President Obama’s mishandling of foreign policy and terrorism is shaping up as the defining issue for the 2016 Presidential campaign, an ominous sign for Democrat frontrunner Hillary Clinton.
Almost three-quarters of American voters want the next President to take a different approach than the incumbent, Obama, a number not seen since the waning days of the George W Bush Presidency, according to a new NBC/WSJ poll.
Only a quarter of voters want the next President to follow Obama’s approach to policies, while 73 percent want a new direction. These numbers are essentially equal to feelings about George Bush at this point in this Presidency.
President Obama’s approval ratings are nearing their historic lows in the NBC poll, last reached in September 2014, just two months before Republicans won a landslide midterm election. Only 43 percent of Americans approve of the job Obama is doing as President. A majority, 51 percent, disapprove.
It should be noted that this approval rating is among all adults, not just registered voters. Polls of adults are generally more favorable to Democrats than those of voters or likely voters. His personal approval ratings have also dropped. Just 44 percent of Americans have a positive view of Obama, while 46 percent have a negative view. These numbers are also nearing the lowest of his Presidency, reached in 2014.
American’s views of Obama are tinged inexorably by his perceived weakness in foreign policy and combating terrorism. For the first time in years, national security and terrorism are the top issues for voters. Concerns about terrorism even eclipse worries over the economy; 40 percent of Americans say terrorism is the most important issue today, while just 23 percent say it is the economy.
In April, the economy and jobs were by far the most important issue for Americans.
It is particularly striking that terrorism surpasses the economy as the top issue since less than a quarter of Americans, 24 percent, expect the economy to improve over the next year. The economy remains a difficult issue for Obama. It is simply that concerns over his handling of terrorism are far more serious for Americans.
Just 37 percent approve of his handling of foreign affairs. Even fewer, 34 percent, approve of his handling of the crisis in Syria and Iraq and the rise of the radical Islamist group ISIS. This seems to be reverberating onto Hillary Clinton. Although she still dominates her primary race against Bernie Sanders, her share of the vote has been decreasing. There has also been a steady increase in the number of Americans who say they could never support her and a drop in her personal approval ratings.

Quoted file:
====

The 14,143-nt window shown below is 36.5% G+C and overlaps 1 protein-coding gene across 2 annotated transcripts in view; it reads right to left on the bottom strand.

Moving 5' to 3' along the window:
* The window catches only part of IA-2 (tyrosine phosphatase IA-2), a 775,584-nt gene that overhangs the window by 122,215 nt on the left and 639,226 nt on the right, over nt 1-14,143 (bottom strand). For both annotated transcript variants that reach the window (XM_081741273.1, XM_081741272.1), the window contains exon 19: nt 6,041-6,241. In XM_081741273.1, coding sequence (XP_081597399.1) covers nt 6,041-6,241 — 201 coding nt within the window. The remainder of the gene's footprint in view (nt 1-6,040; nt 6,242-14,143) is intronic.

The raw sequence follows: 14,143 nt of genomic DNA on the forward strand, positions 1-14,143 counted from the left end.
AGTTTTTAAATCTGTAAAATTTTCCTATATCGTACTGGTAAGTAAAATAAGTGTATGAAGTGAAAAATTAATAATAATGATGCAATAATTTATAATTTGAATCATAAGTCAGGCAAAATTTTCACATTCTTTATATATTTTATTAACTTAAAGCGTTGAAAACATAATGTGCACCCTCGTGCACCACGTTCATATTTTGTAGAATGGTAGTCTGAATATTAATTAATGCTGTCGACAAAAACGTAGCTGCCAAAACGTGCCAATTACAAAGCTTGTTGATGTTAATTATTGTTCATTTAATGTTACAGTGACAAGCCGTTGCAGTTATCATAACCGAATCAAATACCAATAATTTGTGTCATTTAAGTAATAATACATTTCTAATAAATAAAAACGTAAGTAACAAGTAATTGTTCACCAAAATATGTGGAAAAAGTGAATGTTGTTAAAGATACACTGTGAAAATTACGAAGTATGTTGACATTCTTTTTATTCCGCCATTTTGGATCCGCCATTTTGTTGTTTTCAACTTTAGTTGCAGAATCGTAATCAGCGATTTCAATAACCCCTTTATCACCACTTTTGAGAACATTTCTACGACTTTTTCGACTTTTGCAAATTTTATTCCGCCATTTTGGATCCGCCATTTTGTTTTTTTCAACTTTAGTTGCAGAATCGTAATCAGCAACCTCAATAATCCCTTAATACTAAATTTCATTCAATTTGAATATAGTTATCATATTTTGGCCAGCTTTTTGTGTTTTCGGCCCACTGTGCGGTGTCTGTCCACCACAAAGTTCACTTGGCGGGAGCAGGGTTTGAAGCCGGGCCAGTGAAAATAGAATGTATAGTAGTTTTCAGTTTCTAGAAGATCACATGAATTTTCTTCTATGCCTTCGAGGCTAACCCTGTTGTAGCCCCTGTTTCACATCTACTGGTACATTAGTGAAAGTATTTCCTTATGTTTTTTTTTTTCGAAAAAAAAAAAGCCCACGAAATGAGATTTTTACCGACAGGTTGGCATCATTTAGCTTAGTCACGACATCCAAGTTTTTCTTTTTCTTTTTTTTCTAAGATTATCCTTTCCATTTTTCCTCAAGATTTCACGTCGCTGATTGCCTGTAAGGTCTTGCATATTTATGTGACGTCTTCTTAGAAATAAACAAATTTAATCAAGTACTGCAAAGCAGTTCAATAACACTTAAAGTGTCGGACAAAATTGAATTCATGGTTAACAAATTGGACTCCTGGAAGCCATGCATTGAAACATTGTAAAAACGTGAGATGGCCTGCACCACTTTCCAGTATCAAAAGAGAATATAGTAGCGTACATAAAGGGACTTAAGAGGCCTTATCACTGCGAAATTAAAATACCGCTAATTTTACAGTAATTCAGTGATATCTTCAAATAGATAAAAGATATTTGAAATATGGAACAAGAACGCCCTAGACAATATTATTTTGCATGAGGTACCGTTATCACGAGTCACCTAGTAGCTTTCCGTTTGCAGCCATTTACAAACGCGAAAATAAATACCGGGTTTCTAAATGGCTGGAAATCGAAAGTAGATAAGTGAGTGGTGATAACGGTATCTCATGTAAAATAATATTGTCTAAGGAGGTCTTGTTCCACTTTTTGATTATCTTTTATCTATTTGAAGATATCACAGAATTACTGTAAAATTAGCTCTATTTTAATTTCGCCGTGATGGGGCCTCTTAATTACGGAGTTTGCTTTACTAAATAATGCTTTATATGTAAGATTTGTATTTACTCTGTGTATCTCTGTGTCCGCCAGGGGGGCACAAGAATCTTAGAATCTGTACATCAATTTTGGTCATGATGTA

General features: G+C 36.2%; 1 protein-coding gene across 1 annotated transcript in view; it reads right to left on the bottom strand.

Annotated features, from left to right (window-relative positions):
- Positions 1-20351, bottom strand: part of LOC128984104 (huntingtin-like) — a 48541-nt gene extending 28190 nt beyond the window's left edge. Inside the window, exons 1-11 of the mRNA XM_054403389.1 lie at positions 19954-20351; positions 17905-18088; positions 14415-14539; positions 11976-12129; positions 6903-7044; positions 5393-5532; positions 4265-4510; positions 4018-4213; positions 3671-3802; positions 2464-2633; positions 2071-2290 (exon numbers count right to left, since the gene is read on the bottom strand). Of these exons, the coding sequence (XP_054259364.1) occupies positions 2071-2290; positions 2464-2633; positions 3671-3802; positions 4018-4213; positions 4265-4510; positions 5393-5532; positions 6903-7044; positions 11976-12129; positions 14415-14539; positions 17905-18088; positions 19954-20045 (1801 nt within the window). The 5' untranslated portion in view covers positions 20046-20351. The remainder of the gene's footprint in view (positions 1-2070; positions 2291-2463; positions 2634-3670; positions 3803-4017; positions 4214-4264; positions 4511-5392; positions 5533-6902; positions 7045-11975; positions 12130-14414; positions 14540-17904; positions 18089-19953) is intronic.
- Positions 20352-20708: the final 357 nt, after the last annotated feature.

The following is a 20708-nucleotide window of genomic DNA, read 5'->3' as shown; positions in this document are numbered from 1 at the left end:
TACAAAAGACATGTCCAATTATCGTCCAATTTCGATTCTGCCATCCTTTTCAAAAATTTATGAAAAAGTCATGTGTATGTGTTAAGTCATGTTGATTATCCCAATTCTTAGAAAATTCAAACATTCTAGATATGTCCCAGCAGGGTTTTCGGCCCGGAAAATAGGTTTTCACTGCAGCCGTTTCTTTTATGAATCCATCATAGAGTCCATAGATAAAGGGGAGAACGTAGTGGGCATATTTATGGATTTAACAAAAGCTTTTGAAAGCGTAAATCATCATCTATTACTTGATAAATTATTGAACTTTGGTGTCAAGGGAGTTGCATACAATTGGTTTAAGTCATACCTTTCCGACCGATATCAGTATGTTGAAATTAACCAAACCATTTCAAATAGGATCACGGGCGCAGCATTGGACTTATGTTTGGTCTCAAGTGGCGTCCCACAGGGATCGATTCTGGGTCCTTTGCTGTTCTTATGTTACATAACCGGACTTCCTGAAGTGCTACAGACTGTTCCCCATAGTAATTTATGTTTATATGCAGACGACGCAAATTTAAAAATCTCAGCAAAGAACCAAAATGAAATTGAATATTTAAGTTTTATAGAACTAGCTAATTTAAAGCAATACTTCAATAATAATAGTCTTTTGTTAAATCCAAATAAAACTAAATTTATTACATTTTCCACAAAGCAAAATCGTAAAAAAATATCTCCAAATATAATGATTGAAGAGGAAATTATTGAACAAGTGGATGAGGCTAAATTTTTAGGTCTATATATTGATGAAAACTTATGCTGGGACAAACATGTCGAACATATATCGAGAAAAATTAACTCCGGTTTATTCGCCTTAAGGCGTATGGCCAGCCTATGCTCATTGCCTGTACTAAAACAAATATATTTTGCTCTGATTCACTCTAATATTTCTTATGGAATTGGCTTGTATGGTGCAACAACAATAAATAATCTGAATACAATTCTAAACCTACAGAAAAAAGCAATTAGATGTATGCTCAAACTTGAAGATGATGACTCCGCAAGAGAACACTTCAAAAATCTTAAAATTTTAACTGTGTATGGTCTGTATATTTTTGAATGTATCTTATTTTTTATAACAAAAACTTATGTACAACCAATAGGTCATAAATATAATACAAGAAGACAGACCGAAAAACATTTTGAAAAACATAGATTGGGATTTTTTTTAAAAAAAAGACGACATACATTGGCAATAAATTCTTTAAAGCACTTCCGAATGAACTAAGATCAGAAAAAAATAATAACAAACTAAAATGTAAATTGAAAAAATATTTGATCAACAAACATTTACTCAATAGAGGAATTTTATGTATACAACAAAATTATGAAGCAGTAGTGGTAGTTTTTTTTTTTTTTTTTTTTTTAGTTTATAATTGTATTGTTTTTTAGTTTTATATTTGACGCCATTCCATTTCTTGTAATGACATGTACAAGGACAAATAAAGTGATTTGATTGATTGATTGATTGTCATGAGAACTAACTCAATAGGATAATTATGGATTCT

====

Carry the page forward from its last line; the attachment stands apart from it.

Given the headlines of the past several weeks, Obama’s poor ratings on foreign policy isn’t entirely surprising. It comes, though, in spite of a full-court press by the White House to show Obama’s leadership and redirect the political dialogue to issues like gun restrictions and climate change.
Looking below the headline numbers on Obama’s approval rating, though, shows an American public deeply skeptical of Obama’s policy priorities. Although 71 percent of Americans believe mass shootings are now a normal part of life today, according to this poll, a strong majority of the public worries that the government will go too far in restricting gun rights.
Twenty years ago, Americans were far more concerned that the government wouldn’t do enough to restrict access to guns. That is a fundamental change in the public’s attitude, and not in a direction that helps Democrats pushing for more gun restrictions.
A big majority of Americans, 55 percent, also worry that the government won’t do enough to monitor the activities and communications of terrorists and potential terrorists in this country. Just 40 percent worry the government may go too far. These numbers echo those reached in the immediate aftermath of the 9/11 terrorist attacks.
These attitudes, on guns and worries about home-grown terrorists, go directly against recent messages from Obama, the White House and Democrats. Their messages in the wake of the terrorist attacks in Paris and San Bernardino have been to curtail access to guns and resist calls to, in their words, “target” Muslims or refugees and immigrants with heightened security.
Perhaps these most damning number for President Obama, however, is revealed when Americans are asked about a particular quality they want to see in a President. Just 39 percent of the public wants a President to “stand for his convictions”, the lowest ever recorded in the poll. A strong majority, 56 percent, want a President who “seeks common ground.”
At a similar point in the Presidency of George W Bush, when he was deeply unpopular, more Americans wanted a President to stand on his convictions rather than seek common ground.
The difference is that, increasingly, American’s don’t agree with Obama’s “convictions.”